To listen to Dr. Nash’s take, click here, and for additional context checkout The Road From Volume-To-Value: The Pivotal Role of Population Health.

If you’ve worked in this space – at the strategy or operational level — you know that it can be truly daunting to implement a population health program. This can lead some organizations to shy away from attempting meaningful programs, perhaps even into a copycat ‘me too’ effort. Given the inevitable drive to value-based care, it is a strategic imperative to understand how to build and implement population health initiatives that work.

In its simplest framework, one can think of a population health program in terms of the following components as articulated by the Population Health Alliance Outcomes Guidelines Report Volume 6,  2015.

The steps of the Population Health Framework as shown in the image above include:

  • Identify the population
  • Assess the person for risk(s)
  • Stratify the person into risk levels to target for various interventions
  • Engage the person in a program
  • Intervene with specific services and resources and
  • Measure the process and outcome results

These results are then fed back into the system and the process continued all seeking to improve the overall health of the population.

In Search of Answers

One forum many look to for best practices and key insights is the Population Health Colloquium, now in its 18th year with the Jefferson College of Population Health as academic partner. Scanning this year’s Agenda, one can find presentations in each of the elements above.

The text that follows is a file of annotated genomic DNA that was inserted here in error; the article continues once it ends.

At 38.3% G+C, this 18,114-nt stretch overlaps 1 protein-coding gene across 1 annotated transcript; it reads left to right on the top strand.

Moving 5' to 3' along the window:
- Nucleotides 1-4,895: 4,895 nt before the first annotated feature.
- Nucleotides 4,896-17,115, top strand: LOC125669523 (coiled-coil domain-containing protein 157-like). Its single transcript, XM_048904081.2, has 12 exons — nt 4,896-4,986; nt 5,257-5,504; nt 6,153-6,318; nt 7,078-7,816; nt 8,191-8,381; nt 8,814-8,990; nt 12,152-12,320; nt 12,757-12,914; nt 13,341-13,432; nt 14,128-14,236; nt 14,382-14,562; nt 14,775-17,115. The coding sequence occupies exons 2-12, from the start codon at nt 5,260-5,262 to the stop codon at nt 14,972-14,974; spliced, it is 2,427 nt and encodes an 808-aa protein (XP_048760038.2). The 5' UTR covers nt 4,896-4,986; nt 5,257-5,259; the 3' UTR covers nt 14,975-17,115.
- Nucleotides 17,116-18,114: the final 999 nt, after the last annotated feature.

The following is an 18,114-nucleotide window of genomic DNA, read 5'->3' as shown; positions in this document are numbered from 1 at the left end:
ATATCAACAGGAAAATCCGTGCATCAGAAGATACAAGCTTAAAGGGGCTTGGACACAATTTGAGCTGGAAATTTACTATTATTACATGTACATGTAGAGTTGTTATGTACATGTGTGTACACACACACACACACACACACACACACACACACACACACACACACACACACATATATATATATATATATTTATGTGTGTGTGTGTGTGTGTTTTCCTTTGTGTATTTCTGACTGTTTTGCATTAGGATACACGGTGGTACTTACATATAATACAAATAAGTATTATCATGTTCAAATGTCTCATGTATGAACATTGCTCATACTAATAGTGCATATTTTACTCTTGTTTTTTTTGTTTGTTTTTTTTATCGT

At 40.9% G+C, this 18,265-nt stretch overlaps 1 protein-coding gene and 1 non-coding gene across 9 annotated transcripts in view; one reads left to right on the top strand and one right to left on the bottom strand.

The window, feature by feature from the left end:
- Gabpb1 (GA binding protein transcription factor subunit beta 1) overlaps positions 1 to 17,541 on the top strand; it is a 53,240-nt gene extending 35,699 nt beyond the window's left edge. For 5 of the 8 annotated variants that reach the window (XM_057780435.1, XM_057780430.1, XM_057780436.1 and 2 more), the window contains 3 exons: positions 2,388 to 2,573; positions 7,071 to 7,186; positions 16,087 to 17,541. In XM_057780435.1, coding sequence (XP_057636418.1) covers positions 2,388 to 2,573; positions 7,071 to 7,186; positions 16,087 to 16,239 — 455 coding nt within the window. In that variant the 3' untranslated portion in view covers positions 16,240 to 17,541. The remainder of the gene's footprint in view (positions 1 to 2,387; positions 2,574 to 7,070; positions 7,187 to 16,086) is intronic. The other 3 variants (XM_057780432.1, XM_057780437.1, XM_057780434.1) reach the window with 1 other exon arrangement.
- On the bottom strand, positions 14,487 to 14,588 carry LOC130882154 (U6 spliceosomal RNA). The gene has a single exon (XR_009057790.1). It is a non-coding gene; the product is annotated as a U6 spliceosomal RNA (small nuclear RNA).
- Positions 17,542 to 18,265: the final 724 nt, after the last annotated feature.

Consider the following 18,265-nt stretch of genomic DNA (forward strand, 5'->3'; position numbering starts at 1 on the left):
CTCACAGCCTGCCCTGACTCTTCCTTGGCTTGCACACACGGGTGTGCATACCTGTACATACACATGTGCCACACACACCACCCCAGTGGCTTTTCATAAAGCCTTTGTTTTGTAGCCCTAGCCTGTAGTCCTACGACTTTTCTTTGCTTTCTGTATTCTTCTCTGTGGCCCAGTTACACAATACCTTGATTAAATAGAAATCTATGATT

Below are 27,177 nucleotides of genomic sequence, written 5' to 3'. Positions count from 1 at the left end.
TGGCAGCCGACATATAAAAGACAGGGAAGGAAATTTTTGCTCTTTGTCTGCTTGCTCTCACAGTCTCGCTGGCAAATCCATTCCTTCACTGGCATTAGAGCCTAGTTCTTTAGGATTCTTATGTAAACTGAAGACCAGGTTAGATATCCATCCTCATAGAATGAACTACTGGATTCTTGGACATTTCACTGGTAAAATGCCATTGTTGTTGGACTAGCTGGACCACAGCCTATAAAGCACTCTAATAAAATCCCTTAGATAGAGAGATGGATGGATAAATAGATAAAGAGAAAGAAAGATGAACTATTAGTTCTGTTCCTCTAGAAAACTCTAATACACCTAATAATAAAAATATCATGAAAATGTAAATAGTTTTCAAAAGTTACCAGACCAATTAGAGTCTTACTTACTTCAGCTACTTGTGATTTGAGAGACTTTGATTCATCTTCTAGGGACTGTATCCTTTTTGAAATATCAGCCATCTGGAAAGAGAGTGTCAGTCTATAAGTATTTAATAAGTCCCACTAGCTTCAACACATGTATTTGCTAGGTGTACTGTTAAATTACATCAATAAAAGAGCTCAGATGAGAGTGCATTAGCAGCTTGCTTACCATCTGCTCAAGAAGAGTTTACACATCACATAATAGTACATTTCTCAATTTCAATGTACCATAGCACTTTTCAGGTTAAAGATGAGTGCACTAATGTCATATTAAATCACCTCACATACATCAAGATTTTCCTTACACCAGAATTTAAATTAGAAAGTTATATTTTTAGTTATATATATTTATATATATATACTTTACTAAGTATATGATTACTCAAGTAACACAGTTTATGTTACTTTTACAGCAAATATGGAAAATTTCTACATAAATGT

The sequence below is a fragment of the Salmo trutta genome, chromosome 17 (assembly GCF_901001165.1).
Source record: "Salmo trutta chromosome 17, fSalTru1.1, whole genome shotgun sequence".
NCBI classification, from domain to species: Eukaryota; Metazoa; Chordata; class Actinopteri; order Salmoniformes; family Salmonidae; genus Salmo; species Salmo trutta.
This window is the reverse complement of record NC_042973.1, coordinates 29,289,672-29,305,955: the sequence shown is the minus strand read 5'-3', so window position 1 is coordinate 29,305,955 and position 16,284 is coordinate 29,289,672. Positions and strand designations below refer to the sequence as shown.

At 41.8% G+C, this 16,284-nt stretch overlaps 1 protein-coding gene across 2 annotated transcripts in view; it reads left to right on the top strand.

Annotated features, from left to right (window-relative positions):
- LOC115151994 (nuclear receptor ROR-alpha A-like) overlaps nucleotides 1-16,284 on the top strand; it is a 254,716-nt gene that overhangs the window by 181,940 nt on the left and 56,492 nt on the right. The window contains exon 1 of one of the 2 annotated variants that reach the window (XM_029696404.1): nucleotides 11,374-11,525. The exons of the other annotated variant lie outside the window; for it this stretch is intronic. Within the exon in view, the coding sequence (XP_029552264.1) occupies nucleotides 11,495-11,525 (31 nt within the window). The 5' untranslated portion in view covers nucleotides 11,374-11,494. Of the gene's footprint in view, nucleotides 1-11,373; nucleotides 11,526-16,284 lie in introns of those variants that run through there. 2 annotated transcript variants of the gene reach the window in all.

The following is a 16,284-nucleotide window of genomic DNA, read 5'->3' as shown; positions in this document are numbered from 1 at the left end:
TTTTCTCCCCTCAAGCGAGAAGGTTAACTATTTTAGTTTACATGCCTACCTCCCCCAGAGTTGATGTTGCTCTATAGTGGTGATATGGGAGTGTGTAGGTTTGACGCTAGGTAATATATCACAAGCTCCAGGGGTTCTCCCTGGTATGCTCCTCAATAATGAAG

Data and Analytics are the essential ingredients of any population health program with intent to identify individuals, assess them for various risks or conditions, stratify them to ensure appropriate levels of intervention and measure a program’s success.

Within the area of assessment, we are moving to an ‘N of 1’ approach given the advances in precision medicine and genomics. This exciting area will be covered at the conference in the mini summit entitled Personalized Medicine, Machine Learning and Genomics: a Clinical Approach to Employer Population Health and Wellbeing.

Payment models and the move to value-based care are among the key levers. Although there have been more than a few stops and starts along the way with the change in administration at the federal level, employers are rapidly embracing these approaches.  There are a number of presentations on this topic, including Journey to Value-Based Care — Experience and Expectations, Accountable Care Atlas: Mapping a Path to Value-Based Care and a Mini Summit ACOs at an Inflection Point: Where the Movement is Headed and Why Some Succeed While Others Don’t.

In the Intervention area, there are presentations covering ‘On the Ground: Population Health initiatives’… and we can’t forget about the patients — they, too, have a strong role to play in these efforts. The Mini Summit, Improving Patient Care and Provider Experience through Population Health Management, is timely and informative.

Community-based programs have become all the rage as we better understand the impact on your health based on where and how you live.  A breakout track entitled Population Health in the Community includes discussions on life expectancy gaps in Chicago; Rural and Urban Issues; and primary care and behavioral health that will address some of the approaches.